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Mar 16, 2007

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Wireless project could cover county

If done properly, a system will be installed that uses 2.4 for public access, 4.9 for the public safety portion (it is reserved for them) and 5.8 for the back haul. In almost all the cases you quoted, the siolution the local governments got was either what they put out in their RFP or what they voted on in the council chambers. It is not cheap to run these networks, and in most municipalities, the citizens don't want to pay the cost. So, if you ask a company to front the cost and wait for profits, you can't complain when they make them. And not all of them make the profit they expected. 3% of the subscription rate is before accounting for interest on your loan for the equipment, rent for your office, salaries for your employees, costs to upgrade software and hardware, etc. If you want to quote a more credible number, find out what percentage is offered after subtracting the cost of maintaining the network. My guess is that it is closer to 30% or 40%, which , for not having to front the equipment or pay for the labor to install, is easy money. Also, most deployments require the installer to rent space on poles or street lights and pay for power. Keep in mind, that in Florida, it is against the law for a municipality to own a utility and bill the citizens. If they want to offer the wifi as a city service, it has to be paid for and maintained with tax dollars and no fee may be collected. This was probably put in place by the telcos to avaoid competing with the cities for subscribers. Think of the WiFi as an offering from the phone company. They don't pay a % of their revenues to the local municipality. They pay federal taxes and state and local sales tax only. Just food for thought. I have done extensive research on wifi networks, and the biggest ptifalls I have seen are the consultants that cities hire have relationships with equipment vendors and already have chosen a solution before they got hired, and government officials who are not educated on this emerging trend well enough to make an informed choice. Companies like Tropos in conjunction with earthlink and others have made a name for themselves in this market because they chose to throw the radios up and fix the problems later. When you hear about the problems with networks, look at whose technology is in that area. Tropos is just now adding the technology to they product line similiar to the other manufacturers who don't have those problems, but they are again behind the curve. To have a succesful deployment, you need the following: 1. your equipment cannot use a single omni directional antenna, instead it needs to use an array 2. you need to support mobility, not just portability. to do that you need anywhere from 25 to 35 radios per square mile for sky pilot or belair, and 40 to 50 radios per square mile for tropos. 3. since homeland security will reimburse for it, you need to offer the 4.9 public safety which will be owned by the local municipality and available to the fire, police, ambulance, etc. 4. you need to have tight network security and filtering to help protect the users from viruses, trojans, dinial of service attacks and more. 5. you need a plan to keep the technology evolving as WiFi evolves 6. you a plan to assist the community in getting connected, having access to low cost pc's to get connected, education to learn how to effectively use the equipment 7. be a good corporate citizen, give back to the community that is delivering your profits. Hire local people, provide value added services at low or no cost, take an active roll in disaster preparedness, and respond to service outages quickly.  (Mar 16, 2007 | post #5)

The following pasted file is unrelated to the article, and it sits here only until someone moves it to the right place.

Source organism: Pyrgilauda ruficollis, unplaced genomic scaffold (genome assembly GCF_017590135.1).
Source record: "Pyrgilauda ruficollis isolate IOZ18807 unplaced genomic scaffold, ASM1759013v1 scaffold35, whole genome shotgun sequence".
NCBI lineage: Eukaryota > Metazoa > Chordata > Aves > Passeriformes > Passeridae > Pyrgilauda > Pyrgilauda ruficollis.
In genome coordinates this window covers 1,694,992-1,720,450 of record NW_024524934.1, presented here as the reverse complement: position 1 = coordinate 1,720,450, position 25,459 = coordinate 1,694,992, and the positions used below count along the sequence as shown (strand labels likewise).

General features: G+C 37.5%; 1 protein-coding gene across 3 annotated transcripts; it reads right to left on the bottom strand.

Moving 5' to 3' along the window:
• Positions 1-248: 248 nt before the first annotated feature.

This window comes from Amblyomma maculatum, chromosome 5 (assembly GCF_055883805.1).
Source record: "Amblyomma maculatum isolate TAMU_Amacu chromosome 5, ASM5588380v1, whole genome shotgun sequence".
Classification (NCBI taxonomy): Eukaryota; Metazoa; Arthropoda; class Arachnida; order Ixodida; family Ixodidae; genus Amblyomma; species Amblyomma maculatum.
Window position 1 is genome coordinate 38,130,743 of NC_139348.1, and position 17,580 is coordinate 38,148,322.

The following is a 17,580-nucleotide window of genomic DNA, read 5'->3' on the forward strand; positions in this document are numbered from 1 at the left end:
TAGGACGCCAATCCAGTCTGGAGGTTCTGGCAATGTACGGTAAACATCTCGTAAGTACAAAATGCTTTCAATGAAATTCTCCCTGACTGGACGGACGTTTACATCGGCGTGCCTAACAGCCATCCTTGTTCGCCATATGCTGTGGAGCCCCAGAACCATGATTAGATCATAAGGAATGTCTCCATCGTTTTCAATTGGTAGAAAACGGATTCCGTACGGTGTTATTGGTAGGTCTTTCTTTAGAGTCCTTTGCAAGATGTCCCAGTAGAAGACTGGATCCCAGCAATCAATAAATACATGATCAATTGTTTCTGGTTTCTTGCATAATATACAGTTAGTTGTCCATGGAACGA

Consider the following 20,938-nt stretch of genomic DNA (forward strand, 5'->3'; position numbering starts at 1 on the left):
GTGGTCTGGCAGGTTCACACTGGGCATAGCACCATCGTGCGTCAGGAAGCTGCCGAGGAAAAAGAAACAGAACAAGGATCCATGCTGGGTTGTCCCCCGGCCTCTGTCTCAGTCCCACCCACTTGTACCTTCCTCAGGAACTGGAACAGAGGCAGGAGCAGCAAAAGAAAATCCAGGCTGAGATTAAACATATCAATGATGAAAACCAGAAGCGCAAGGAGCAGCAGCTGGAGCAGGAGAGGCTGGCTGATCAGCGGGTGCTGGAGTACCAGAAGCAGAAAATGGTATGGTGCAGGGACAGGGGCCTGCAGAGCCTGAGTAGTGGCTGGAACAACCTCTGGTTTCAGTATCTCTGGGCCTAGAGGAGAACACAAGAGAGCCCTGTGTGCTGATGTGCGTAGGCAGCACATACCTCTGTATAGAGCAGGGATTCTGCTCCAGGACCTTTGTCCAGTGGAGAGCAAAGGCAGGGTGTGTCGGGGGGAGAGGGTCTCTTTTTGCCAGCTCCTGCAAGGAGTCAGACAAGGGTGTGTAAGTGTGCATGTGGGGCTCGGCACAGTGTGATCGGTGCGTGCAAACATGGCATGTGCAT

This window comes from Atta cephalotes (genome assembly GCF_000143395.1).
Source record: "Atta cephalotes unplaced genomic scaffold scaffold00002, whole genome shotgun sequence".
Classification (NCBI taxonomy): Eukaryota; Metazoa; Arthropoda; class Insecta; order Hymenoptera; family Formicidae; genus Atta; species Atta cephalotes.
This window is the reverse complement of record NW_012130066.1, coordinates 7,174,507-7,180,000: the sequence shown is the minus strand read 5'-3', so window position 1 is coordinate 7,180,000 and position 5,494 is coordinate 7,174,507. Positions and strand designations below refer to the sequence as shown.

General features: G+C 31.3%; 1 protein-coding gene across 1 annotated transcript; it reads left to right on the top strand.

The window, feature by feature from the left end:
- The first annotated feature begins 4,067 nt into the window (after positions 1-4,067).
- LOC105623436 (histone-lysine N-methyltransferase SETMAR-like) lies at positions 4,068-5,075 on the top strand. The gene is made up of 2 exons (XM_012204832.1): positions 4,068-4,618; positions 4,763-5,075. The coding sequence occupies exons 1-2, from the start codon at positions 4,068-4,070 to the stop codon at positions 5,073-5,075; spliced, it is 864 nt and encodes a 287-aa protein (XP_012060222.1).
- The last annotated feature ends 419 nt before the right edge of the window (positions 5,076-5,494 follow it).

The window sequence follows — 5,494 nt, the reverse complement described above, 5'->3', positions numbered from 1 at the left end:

Seminole eyes countywide Wi-Fi

...and in the mean time...I will learn how to spell and use proper  (Mar 16, 2007 | post #7)


Seminole eyes countywide Wi-Fi

Has the world gone mad? In FLORIDA...constitu ents do NOT pay for CityWide efforts to be build out. Tax dollars do not have to be spent at all, unless its niche Public Safety gear like FireFighters Locators, or maybe Mobile-Wireless Devices for prblem crime area surveillance. Automatic meter reading, EMS applications like "Doctor On-Site" video stream, RFID tags on Predators and Convicted Felons. Get your facts straight Y'all.  (Mar 16, 2007 | post #6)


Entire Broward County may have wireless Internet access i...

Muni Wireless Broadband: Driving Innovative Services and New Market Opportunities to be Worth $Billions in 2011 Posted on : Mon, 12 Feb 2007 14:13:00 GMT | Author : ON World Inc. News Category : PressRelease SAN DIEGO, Feb. 12 /PRNewswire/ Municipal wireless broadband is creating new services opportunities for a total potential North American market of $10 billion in 2011, according to ON World. "Municipal Wireless Broadband is becoming widespread across major metropolitan regions in North America, the UK, and Asia," says Mareca Hatler ON World's Director of Research. "While most of the media attention has centered on Telecom business models for public access, the most exciting impact of this market is that it is driving new service innovations in Mobile VOIP, public safety, transportation, and utility networks," says Hatler. "Municipal services will make up more than two-thirds of the total Municipal Wireless Broadband services market in 2011."  (Mar 16, 2007 | post #110)


Entire Broward County may have wireless Internet access i...

Dude, take some PAXIL. WiFi is is.  (Mar 16, 2007 | post #109)

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